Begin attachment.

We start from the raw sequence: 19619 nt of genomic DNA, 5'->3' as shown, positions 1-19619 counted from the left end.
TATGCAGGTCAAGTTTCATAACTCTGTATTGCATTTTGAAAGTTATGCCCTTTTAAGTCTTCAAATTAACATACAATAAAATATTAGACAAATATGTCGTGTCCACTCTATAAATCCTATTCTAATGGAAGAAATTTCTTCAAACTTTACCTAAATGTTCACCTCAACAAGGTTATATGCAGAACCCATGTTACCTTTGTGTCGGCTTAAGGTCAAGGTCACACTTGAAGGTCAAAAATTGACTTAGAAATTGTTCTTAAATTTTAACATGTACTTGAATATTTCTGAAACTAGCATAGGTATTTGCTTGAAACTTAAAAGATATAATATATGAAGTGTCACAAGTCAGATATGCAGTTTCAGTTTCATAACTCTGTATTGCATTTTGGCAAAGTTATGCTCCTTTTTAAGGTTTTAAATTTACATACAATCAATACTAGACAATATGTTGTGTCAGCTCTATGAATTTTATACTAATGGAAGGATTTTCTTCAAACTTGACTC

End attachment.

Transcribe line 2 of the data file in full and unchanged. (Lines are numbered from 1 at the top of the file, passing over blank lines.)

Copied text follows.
TATGCAGGTCAAGTTTCATAACTCTGTATTGCATTTTGAAAGTTATGCCCTTTTAAGTCTTCAAATTAACATACAATAAAATATTAGACAAATATGTCGTGTCCACTCTATAAATCCTATTCTAATGGAAGAAATTTCTTCAAACTTTACCTAAATGTTCACCTCAACAAGGTTATATGCAGAACCCATGTTACCTTTGTGTCGGCTTAAGGTCAAGGTCACACTTGAAGGTCAAAAATTGACTTAGAAATTGTTCTTAAATTTTAACATGTACTTGAATATTTCTGAAACTAGCATAGGTATTTGCTTGAAACTTAAAAGATATAATATATGAAGTGTCACAAGTCAGATATGCAGTTTCAGTTTCATAACTCTGTATTGCATTTTGGCAAAGTTATGCTCCTTTTTAAGGTTTTAAATTTACATACAATCAATACTAGACAATATGTTGTGTCAGCTCTATGAATTTTATACTAATGGAAGGATTTTCTTCAAACTTGACTC